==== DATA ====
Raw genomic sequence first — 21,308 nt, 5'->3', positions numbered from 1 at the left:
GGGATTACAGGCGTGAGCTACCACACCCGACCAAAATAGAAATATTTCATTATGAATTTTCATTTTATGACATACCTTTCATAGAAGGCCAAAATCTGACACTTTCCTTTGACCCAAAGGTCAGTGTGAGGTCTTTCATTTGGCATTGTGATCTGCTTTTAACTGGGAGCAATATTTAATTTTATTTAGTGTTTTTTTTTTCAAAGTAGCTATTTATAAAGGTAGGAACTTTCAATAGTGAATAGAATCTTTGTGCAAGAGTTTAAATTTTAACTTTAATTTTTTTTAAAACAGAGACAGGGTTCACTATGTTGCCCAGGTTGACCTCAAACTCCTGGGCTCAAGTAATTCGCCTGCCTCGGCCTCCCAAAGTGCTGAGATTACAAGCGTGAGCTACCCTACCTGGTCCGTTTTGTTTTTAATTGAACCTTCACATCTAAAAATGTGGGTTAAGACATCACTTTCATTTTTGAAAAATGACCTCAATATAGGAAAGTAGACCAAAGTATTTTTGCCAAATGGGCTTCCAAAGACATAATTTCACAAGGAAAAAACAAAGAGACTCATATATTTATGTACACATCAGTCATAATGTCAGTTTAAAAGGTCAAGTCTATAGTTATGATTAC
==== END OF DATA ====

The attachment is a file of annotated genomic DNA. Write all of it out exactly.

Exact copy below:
Raw genomic sequence first — 21,308 nt, 5'->3', positions numbered from 1 at the left:
GGGATTACAGGCGTGAGCTACCACACCCGACCAAAATAGAAATATTTCATTATGAATTTTCATTTTATGACATACCTTTCATAGAAGGCCAAAATCTGACACTTTCCTTTGACCCAAAGGTCAGTGTGAGGTCTTTCATTTGGCATTGTGATCTGCTTTTAACTGGGAGCAATATTTAATTTTATTTAGTGTTTTTTTTTTCAAAGTAGCTATTTATAAAGGTAGGAACTTTCAATAGTGAATAGAATCTTTGTGCAAGAGTTTAAATTTTAACTTTAATTTTTTTTAAAACAGAGACAGGGTTCACTATGTTGCCCAGGTTGACCTCAAACTCCTGGGCTCAAGTAATTCGCCTGCCTCGGCCTCCCAAAGTGCTGAGATTACAAGCGTGAGCTACCCTACCTGGTCCGTTTTGTTTTTAATTGAACCTTCACATCTAAAAATGTGGGTTAAGACATCACTTTCATTTTTGAAAAATGACCTCAATATAGGAAAGTAGACCAAAGTATTTTTGCCAAATGGGCTTCCAAAGACATAATTTCACAAGGAAAAAACAAAGAGACTCATATATTTATGTACACATCAGTCATAATGTCAGTTTAAAAGGTCAAGTCTATAGTTATGATTAC